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And thrice he callid on Margaret's name,

And thrice he wept full fore :
Then laid his cheek to her cold grave,

And word spoke never more!

N. B. In a comedy of Fletcher, called “ The ** Knight of the burning Pestle," old Merry-Thought enters repeating the following verses : When it was grown to dark midnight,

And all were fast asleep,
In came Margaret's grimly ghost,

And stood at William's feet. This was, probably, the beginning of some ballad, commonly known, at the time when that author wrote ; and is all of it, I believe, that is any where to be met with. These lines, naked of ornament, and simple as they are, struck my fancy: and, bringing fresh into my mind an unhappy adventure, much talked of formerly, gave birth to the foregoing poeni; which was written inany ago.

MALLET. An elegant Latin imitation of this ballad is printed in the works of Vincent Bourne. N.

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EPITAPH, on Mr. AIKMAN, and his only Son:

who were both interred in the same grave. EAR to the wise and good, disprais’d by none,

Here sieep in peace the father and the son, By virtue, as by nature, close ally'd, The painter's genius, but without the pride; Worth unambitious, wit afraid to shine, Honour's clear light, and Friendship's warmth divine. The fon, fair-rising, knew too short a date ; But oh, how more severe the parent's fate! He saw him torn, untimely, from his Gide, Felt all a father's anguish, wept, and dy'd !



HIS humble grave though no proud structures gracesi'e

Yet Truth and Goodness fanctify the place :
Yet blameless Virtue, that adorn’d thy bloom,
Lamented maid ! now weeps upon thy tomb.
O scap'd from life! O safe on that calm shore,
Where fin, and pain, and passion are no more!
What never wealth could buy, nor power decree
Regard and Pity, wait fincere on thee :
Lo! soft Remembrance drops a pious tear;
And holy Friendship stands a mourner here.







HE smiling morn, the breathing spring,

Invite the tuneful birds to fing:
And while they warble from each spray,
Love melts the universal lay.
Let us, Amanda, timely wise,
Like them improve the hour that flies ;
And, in soft raptures, walte the day,
Among the shades of Endermay.


For foon the winter of the year,

life's winter, will appear :
At this, thy living bloom muft fade;;
As that will strip the verdant shade.
Our taste of pleasure then is o'er ;
The feather'd songsters love no more :
And when they droop, and we decay,
Adieu the shades of Endermay!

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A S the design of the following poem is to rally the

abuse of Verbal Criticism, the author could not, without manifest partiality, overlook the Editor of Milton, and the Restorer of Shakespeare. With regard to the latter, he has read over the many and ample fpecimens with which that Scholiaft has already obliged: the publick : and of these, and these only, he pre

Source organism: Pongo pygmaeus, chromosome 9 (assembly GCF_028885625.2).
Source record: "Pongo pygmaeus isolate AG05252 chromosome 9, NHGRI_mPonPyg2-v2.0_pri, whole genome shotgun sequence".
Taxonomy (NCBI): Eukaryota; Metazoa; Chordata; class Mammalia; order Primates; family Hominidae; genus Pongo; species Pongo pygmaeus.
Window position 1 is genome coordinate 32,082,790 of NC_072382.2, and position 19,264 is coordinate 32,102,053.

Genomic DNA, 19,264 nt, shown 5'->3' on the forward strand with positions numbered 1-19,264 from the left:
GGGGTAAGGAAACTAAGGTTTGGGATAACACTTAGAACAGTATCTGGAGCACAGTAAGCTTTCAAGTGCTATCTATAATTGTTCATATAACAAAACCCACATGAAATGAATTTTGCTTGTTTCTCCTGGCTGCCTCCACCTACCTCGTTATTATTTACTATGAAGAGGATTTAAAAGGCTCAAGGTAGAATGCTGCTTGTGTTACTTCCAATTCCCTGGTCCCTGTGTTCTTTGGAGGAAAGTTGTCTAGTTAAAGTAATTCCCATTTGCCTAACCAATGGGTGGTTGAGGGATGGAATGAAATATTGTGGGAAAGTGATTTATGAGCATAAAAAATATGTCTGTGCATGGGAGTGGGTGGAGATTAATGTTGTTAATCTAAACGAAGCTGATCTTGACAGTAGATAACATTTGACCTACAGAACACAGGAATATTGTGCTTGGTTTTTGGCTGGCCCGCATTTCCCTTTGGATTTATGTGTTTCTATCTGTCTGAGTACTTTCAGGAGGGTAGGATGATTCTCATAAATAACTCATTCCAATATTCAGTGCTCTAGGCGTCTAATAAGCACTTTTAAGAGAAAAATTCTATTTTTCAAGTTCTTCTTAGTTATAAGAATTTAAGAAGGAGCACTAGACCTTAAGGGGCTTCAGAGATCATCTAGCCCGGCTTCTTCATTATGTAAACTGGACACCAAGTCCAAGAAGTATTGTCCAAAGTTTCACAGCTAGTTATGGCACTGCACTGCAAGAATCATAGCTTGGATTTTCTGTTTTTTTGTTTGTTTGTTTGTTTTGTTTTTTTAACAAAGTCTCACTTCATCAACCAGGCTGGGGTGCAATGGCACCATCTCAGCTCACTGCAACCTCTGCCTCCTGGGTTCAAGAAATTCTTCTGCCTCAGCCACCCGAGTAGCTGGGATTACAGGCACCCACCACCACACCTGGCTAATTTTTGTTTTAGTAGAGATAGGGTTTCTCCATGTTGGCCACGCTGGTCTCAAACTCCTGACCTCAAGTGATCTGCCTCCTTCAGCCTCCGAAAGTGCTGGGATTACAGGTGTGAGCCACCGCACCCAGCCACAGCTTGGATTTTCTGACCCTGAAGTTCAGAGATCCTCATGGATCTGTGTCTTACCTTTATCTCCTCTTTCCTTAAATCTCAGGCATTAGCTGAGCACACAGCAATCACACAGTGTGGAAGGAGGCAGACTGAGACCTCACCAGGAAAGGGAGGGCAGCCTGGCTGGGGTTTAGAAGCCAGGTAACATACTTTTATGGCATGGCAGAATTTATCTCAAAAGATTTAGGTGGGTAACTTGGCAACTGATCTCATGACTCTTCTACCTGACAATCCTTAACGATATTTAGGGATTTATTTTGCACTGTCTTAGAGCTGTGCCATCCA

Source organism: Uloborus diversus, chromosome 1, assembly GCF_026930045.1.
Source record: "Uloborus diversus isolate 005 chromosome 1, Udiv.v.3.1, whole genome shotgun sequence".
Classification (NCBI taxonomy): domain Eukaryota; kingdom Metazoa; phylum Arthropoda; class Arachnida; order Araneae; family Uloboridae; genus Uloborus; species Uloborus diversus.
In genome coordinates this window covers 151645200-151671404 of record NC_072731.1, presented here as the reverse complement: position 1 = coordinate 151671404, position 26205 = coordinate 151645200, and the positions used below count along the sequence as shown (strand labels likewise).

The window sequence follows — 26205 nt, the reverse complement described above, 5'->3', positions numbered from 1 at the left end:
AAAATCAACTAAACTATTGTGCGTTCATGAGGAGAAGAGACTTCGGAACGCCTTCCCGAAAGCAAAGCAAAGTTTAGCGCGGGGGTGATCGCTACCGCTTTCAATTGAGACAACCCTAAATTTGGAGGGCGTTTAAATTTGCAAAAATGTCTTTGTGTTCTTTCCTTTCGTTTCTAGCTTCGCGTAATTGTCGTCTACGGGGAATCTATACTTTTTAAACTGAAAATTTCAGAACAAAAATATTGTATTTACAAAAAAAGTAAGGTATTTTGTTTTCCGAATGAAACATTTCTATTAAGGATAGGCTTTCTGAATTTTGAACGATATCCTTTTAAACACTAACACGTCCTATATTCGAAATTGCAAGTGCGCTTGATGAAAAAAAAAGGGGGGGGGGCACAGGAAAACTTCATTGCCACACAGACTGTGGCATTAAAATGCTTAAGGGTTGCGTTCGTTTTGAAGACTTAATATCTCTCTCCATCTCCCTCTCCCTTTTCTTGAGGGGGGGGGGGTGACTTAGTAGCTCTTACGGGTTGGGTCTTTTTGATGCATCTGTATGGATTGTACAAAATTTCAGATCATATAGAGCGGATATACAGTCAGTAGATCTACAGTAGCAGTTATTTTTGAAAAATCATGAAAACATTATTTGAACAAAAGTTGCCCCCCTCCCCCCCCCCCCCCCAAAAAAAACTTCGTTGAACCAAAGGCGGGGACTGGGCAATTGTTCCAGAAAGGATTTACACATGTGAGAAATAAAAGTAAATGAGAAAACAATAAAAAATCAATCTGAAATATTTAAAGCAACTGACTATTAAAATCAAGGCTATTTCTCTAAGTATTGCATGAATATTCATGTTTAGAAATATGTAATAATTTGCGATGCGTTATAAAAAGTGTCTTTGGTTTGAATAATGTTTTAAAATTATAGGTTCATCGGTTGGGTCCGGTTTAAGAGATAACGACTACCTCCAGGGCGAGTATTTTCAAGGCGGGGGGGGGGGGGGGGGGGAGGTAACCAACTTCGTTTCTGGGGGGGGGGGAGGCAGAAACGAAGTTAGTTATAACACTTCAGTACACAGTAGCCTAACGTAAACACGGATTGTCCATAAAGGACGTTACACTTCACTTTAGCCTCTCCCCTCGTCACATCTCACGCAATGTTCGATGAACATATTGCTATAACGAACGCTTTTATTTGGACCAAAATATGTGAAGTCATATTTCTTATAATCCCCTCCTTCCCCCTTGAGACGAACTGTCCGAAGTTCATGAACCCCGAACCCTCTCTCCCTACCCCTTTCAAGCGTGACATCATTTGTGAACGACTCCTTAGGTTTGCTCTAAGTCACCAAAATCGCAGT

tends to give his opinion. But, whatever he may - think of the Critic, not bearing the least ill-will to the

Man, he deferred printing these verses, though written several months ago, till he heard that the subscription.

for a new edition of Shakespeare was closed. He begs leave to add likewise, that this poem was un

dertaken and written entirely without the knowledge of the Gentleman to whom it is addressed. Only as it is a public teftimony of his inviolable esteem' for Mr. Pope, on that account, particularly, lie wishes, it may not be judged to increase the number of mean performances, with which the town is almost daily pestered.

AMONG the numerous fools

, by fate design'd

Oft todisturb, and oft divert, mankind,
The Reading Coxcomb is of special note,
By rule a Poet, and a Judge by rote :
Grave son of idle Industry and Pride,

5 Whom learning but perverts, and books misguide.

o fam’d for judging, as for writing well, That rarest science, where so few excel;



Whose life, severely scann'd, transcends thy lays;
For wit fupreme is but thy second praise :
'Tis thine, O Pope, who chuse the better part,
To tell how false, how vain, the Scholiaft's art,
Which nor to taste, nor genius has pretence,
And, if 'tis learning, is not common sense.
In error obstinate, in wrangling loud,

For trifles eager, positive, and proud ;
Deep in the darkness of dull authors bred,
With all their refuse lumber'd in his head,

every dunce from every dunghill drew Of literary offals, old or new, Forth steps at last the self-applauding wight, Of points and letters, chaff and straws, to write: Sagely resolv'd to swell each bulky piece With venerable toys, from Rome and Greece; How oft, in Homer, Paris curld his hair; 25 If Aristotle's cap were round or square ; If in the cave, were Dido first was sped, To Tyre she turn'd her heels, to Troy her head.

Such the choice anecdotes, profound and vain, That store a Bentley's and a Burman's brain : Hence, Plato quoted, or the Stagyrite, To prove that flame ascends, and snow is white : Hence, much hard study, without sense or breeding, And all the grave impertinence of reading. If Shakefpeare fays, the noon-day sun is bright, 35 His Scholiast will remark, it then was light; Turn Caxton, Winkin, each old Goth and Hun, To rectify the reading of a pun.



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